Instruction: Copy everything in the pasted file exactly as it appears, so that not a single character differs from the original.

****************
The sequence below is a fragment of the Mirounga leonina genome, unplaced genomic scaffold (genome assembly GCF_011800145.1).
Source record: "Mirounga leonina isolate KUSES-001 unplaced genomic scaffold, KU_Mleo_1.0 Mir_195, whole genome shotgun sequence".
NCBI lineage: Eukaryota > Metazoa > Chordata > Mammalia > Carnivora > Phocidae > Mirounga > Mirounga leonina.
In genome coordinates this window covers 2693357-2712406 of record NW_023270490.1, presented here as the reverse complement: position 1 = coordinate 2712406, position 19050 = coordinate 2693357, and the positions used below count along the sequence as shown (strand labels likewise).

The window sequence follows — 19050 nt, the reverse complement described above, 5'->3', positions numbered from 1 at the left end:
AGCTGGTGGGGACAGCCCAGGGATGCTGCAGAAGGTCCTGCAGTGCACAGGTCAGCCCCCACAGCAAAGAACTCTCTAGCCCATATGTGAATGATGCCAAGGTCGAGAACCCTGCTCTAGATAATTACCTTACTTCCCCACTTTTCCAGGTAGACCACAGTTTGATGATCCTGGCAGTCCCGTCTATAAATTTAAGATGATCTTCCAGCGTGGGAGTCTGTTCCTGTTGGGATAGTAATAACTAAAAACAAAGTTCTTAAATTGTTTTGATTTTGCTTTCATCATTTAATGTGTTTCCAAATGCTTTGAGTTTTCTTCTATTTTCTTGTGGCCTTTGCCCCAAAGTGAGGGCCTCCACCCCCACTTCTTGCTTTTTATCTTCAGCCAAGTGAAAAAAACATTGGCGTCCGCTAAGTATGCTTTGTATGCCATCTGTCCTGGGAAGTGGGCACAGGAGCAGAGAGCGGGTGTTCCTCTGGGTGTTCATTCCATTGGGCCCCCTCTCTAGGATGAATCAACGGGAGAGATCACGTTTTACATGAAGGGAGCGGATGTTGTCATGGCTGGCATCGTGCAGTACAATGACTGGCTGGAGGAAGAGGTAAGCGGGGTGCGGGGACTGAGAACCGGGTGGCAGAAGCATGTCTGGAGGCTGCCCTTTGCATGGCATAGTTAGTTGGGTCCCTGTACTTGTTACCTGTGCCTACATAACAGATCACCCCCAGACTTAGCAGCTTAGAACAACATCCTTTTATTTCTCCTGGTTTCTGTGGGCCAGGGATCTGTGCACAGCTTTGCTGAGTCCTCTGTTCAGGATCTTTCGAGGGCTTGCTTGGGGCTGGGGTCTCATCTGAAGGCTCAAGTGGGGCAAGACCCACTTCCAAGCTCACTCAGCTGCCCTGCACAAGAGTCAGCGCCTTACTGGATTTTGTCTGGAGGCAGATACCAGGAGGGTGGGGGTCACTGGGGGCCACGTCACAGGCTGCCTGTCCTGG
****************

The sequence below is a fragment of the Mirounga leonina genome, unplaced genomic scaffold (genome assembly GCF_011800145.1).
Source record: "Mirounga leonina isolate KUSES-001 unplaced genomic scaffold, KU_Mleo_1.0 Mir_195, whole genome shotgun sequence".
NCBI lineage: Eukaryota > Metazoa > Chordata > Mammalia > Carnivora > Phocidae > Mirounga > Mirounga leonina.
In genome coordinates this window covers 2693357-2712406 of record NW_023270490.1, presented here as the reverse complement: position 1 = coordinate 2712406, position 19050 = coordinate 2693357, and the positions used below count along the sequence as shown (strand labels likewise).

The window sequence follows — 19050 nt, the reverse complement described above, 5'->3', positions numbered from 1 at the left end:
AGCTGGTGGGGACAGCCCAGGGATGCTGCAGAAGGTCCTGCAGTGCACAGGTCAGCCCCCACAGCAAAGAACTCTCTAGCCCATATGTGAATGATGCCAAGGTCGAGAACCCTGCTCTAGATAATTACCTTACTTCCCCACTTTTCCAGGTAGACCACAGTTTGATGATCCTGGCAGTCCCGTCTATAAATTTAAGATGATCTTCCAGCGTGGGAGTCTGTTCCTGTTGGGATAGTAATAACTAAAAACAAAGTTCTTAAATTGTTTTGATTTTGCTTTCATCATTTAATGTGTTTCCAAATGCTTTGAGTTTTCTTCTATTTTCTTGTGGCCTTTGCCCCAAAGTGAGGGCCTCCACCCCCACTTCTTGCTTTTTATCTTCAGCCAAGTGAAAAAAACATTGGCGTCCGCTAAGTATGCTTTGTATGCCATCTGTCCTGGGAAGTGGGCACAGGAGCAGAGAGCGGGTGTTCCTCTGGGTGTTCATTCCATTGGGCCCCCTCTCTAGGATGAATCAACGGGAGAGATCACGTTTTACATGAAGGGAGCGGATGTTGTCATGGCTGGCATCGTGCAGTACAATGACTGGCTGGAGGAAGAGGTAAGCGGGGTGCGGGGACTGAGAACCGGGTGGCAGAAGCATGTCTGGAGGCTGCCCTTTGCATGGCATAGTTAGTTGGGTCCCTGTACTTGTTACCTGTGCCTACATAACAGATCACCCCCAGACTTAGCAGCTTAGAACAACATCCTTTTATTTCTCCTGGTTTCTGTGGGCCAGGGATCTGTGCACAGCTTTGCTGAGTCCTCTGTTCAGGATCTTTCGAGGGCTTGCTTGGGGCTGGGGTCTCATCTGAAGGCTCAAGTGGGGCAAGACCCACTTCCAAGCTCACTCAGCTGCCCTGCACAAGAGTCAGCGCCTTACTGGATTTTGTCTGGAGGCAGATACCAGGAGGGTGGGGGTCACTGGGGGCCACGTCACAGGCTGCCTGTCCTGG